WARNOCK, LorenPosted: February 28th, 2017
LOREN MELVIN WARNOCK of Calgary departed his life journey as guardian of Alberta’s farm soil to go to God on February 23rd, 2017. Loren is survived by daughter Ann (Victor) Warnock-Matheron of Calgary, son Keith (Lori) Warnock of Lethbridge, son Garth (Fay) Warnock of Vancouver, son-in-law Blaine Chicoine of Calgary, sister Vera Owsley of Lethbridge, grandchildren Noelle, Will, Tara, Tyler, Regan, Kirsten, Dayna, Shelby, Tayler, and great grandchildren Keith, Sumaya and Maximo and nieces and nephews. Loren was predeceased by beloved wife Mary just 50 days earlier, daughter Rose Warnock, Wisconsin-born father William (Bill) Walter Warnock, mother Helen Anne Warnock, and Warnock brothers Layton, Jim and Little Willie.
Born in Lethbridge in 1927, Loren showed an early flare as a daredevil. As a baby riding swaddled in his mother’s arms in the Model T Ford, the car hit a rut in the gravel road causing Loren to fly out. Mother dashed back to find a bundle in the middle of the road of furiously churning legs kicking the blankets and a smile on Loren’s face! Childhood began by patrolling the irrigation canals of the Lethbridge Northern Irrigation District with “Ditchrider” father. After receiving their 47 cent check, the family decided better to start irrigation farming near Iron Springs where coyotes and jackrabbits roamed coulees and prairies between the Oldman and Little Bow Rivers. Loren grew up amidst tough frugal times with long hours of toil, defending Canada’s breadbasket, growing food for a country at war. Chinook winds and dust storms were so severe that geese were reputed to fly backwards to keep sand out of their eyes!
Loren quit school after Grade 9 to help farm. Lack of education was more than made up by impeccable skills in time management, shrewd financial decisions, astute common sense and, willingness to learn lifelong. He became an extraordinary farmer, up to the challenge for complex mixed farming, tending many types of livestock, nurturing diverse crops, repairing all machines. Soils were tilled with science and a doctor’s precision, seeds planted in the straightest rows, all plants quenched with water, every cow, pig, chicken and turkey fed and watered daily and tended when ill. He was an ethical farmer, who would tend weak animals and prune beautiful groves of fir trees. When supplies were short, he could start a vehicle with a dead battery, replenish a burned fuse on a stranded sugar beet truck, flow water to a herd of thirsty cattle at 40 below zero and construct buildings from scratch. Farming was not just a business but a revered way of life. Loren was an innate care giver for many living beings.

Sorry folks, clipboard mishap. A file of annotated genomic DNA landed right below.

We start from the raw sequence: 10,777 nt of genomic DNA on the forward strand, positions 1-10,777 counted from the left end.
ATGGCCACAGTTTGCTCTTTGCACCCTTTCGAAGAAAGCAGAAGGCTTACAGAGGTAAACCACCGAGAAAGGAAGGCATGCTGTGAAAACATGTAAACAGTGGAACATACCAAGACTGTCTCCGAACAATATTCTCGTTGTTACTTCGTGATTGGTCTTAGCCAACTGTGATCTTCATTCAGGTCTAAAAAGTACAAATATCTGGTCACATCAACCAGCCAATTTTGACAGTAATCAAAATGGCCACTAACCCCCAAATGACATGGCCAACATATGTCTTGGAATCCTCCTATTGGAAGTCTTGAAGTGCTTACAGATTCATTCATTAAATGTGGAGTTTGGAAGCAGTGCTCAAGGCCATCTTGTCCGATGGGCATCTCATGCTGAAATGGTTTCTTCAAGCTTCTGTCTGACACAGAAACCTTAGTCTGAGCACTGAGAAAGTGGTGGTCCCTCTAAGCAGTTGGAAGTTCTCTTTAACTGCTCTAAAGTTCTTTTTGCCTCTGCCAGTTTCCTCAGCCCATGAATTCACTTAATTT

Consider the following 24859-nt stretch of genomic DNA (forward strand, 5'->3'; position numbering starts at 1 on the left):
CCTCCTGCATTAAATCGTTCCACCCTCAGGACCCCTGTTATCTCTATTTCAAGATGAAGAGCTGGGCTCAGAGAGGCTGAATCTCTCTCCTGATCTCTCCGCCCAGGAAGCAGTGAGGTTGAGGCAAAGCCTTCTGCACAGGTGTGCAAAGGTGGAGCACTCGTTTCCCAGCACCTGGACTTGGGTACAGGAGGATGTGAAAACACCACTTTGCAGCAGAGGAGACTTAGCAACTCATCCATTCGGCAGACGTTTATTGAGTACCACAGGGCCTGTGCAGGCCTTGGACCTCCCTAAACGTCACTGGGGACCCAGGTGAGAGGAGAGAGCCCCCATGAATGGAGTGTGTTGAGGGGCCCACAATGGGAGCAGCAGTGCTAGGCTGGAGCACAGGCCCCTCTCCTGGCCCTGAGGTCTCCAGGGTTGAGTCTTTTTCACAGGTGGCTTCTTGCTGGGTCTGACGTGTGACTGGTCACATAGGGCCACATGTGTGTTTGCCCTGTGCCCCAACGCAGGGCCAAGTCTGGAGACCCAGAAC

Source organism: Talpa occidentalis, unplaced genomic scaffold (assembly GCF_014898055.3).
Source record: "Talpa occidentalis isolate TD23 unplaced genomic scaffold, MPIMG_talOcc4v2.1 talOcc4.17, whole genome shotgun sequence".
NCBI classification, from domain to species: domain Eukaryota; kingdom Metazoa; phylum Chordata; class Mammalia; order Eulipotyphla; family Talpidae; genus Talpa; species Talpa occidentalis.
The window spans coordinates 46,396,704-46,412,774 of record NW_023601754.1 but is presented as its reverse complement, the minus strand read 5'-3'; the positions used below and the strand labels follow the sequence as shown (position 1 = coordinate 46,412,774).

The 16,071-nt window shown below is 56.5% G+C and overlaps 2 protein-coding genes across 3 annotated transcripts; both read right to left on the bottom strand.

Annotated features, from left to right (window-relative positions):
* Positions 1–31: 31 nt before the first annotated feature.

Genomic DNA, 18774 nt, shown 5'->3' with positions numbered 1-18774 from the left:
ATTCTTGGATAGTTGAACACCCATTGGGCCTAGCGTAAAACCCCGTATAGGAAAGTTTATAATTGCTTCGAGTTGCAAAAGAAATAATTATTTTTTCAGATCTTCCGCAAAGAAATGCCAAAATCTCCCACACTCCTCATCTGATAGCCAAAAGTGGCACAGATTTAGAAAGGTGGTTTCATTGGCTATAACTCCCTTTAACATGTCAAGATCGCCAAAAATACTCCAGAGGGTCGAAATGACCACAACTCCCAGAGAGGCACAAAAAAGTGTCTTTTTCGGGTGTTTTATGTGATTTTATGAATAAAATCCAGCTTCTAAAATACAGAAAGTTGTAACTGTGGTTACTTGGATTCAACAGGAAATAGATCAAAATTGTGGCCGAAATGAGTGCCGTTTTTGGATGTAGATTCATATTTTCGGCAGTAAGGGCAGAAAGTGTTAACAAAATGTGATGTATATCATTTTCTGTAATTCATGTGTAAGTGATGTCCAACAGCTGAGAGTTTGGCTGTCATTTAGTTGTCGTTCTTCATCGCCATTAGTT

Loren met Mary Jean and married her in 1952. He and she were devoted mates for life like Canada Geese. Together with Mary, he forged life on the farm and they raised 4 children, teaching so much wisdom. Loren was a father with high expectations for his children to do their chores and ready to discipline if work was poorly done. But he was gentle: tears in his eyes the day when the hay mower passed over the mother duck sitting in the field on her nest ; encouraging Ann and Rose to footraces until they became elite provincial athletes whom he could not beat then cheering them from trackside training; farming with his son Keith, who pursued his career as an Agronomist, and encouraging Garth as he became a renowned Surgeon and researcher in Diabetes: training Shep the German Shephard cross to do all kinds of tricks, including an astounding balancing act jumping on the back of any person who cared to volunteer their posterior; putting glorious Christmas lights annually on the growing fir trees. Loren never ridiculed any person of minority status or another faith or health challenge because he respected their rightful beliefs or challenges.
Loren cared about community. He served as a dedicated telephone repair lineman. He chafed at the “rubbernecking” by listeners on those rural party lines especially when he wanted private business on a phone call. But, he was known to listen too! He received a pin as a 25-year member of the local Sugar Beet Growers. He was a whiz with the financials of the family corporate farm. He supported local outdoor farm auctions. One day enroute to the auction he quickly stashed a lunch of salt herring in his pocket only to find everyone staring at him as dozens of dogs came to greet and sniff the aromatic herring in his pants. With his effacing sense of humor, he proclaimed himself “dog’s best friend”.
Loren always welcomed his growing grandchildren with open arms, sharing natural farm secrets. He loved Polka music and waltzes and could dance them well, especially when it was the Emeralds playing. He loved to fish for pike. He and Mary were annual snowbirds to Nevada or California where they relished sensible gambling and driving freeways. He loved grapefruit, chocolate, Crackling Oat Bran, dill pickles and juicy steaks.
In 2006, he and Mary retired from the farm and enjoyed 7 years of retirement then moved to a Calgary retirement home. A cruel progression of Parkinson disease and Dementia robbed Loren of his independence. But there was still a smile and his trembling hands clapped when a polka was playing. If you brought a box of chocolates, he still opened the package and always offered everyone a piece before he helped himself. His blue eyes always welled with tears as we looked back after each visit.
The Funeral Service will be held at McKillop United Church, 2329 15 Ave S, Lethbridge, on Saturday March 4, 2017 at 2:00 p.m., with Reverend Trevor Potter Officiating.
In lieu of flowers, donations may be made to the local chapter of the Parkinson or Mental Health Association.
To send a condolence, please visit www.salmonandsons.ca